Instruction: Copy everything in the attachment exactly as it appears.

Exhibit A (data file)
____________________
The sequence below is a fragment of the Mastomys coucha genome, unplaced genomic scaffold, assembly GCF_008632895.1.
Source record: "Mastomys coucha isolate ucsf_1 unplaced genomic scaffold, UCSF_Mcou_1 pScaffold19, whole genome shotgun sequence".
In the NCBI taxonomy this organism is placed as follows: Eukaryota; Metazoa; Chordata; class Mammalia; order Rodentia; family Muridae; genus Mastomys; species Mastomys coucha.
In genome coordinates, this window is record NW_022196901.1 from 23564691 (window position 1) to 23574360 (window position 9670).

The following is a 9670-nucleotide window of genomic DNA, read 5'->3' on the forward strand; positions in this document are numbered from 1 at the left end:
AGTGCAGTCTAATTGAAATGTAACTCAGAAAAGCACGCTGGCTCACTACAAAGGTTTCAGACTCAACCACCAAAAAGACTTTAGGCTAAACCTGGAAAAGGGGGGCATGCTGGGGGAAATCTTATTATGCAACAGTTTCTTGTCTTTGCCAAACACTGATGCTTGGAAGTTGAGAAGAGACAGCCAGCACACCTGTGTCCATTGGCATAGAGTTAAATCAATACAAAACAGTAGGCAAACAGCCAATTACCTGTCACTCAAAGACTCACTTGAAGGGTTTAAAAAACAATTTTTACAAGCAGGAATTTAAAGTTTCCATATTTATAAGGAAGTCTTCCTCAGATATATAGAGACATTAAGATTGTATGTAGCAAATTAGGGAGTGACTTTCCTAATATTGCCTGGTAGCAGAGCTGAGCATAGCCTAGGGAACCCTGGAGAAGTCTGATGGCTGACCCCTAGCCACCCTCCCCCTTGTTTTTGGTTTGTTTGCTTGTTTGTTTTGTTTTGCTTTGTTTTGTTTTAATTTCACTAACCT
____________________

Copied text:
The sequence below is a fragment of the Mastomys coucha genome, unplaced genomic scaffold, assembly GCF_008632895.1.
Source record: "Mastomys coucha isolate ucsf_1 unplaced genomic scaffold, UCSF_Mcou_1 pScaffold19, whole genome shotgun sequence".
In the NCBI taxonomy this organism is placed as follows: Eukaryota; Metazoa; Chordata; class Mammalia; order Rodentia; family Muridae; genus Mastomys; species Mastomys coucha.
In genome coordinates, this window is record NW_022196901.1 from 23564691 (window position 1) to 23574360 (window position 9670).

The following is a 9670-nucleotide window of genomic DNA, read 5'->3' on the forward strand; positions in this document are numbered from 1 at the left end:
AGTGCAGTCTAATTGAAATGTAACTCAGAAAAGCACGCTGGCTCACTACAAAGGTTTCAGACTCAACCACCAAAAAGACTTTAGGCTAAACCTGGAAAAGGGGGGCATGCTGGGGGAAATCTTATTATGCAACAGTTTCTTGTCTTTGCCAAACACTGATGCTTGGAAGTTGAGAAGAGACAGCCAGCACACCTGTGTCCATTGGCATAGAGTTAAATCAATACAAAACAGTAGGCAAACAGCCAATTACCTGTCACTCAAAGACTCACTTGAAGGGTTTAAAAAACAATTTTTACAAGCAGGAATTTAAAGTTTCCATATTTATAAGGAAGTCTTCCTCAGATATATAGAGACATTAAGATTGTATGTAGCAAATTAGGGAGTGACTTTCCTAATATTGCCTGGTAGCAGAGCTGAGCATAGCCTAGGGAACCCTGGAGAAGTCTGATGGCTGACCCCTAGCCACCCTCCCCCTTGTTTTTGGTTTGTTTGCTTGTTTGTTTTGTTTTGCTTTGTTTTGTTTTAATTTCACTAACCT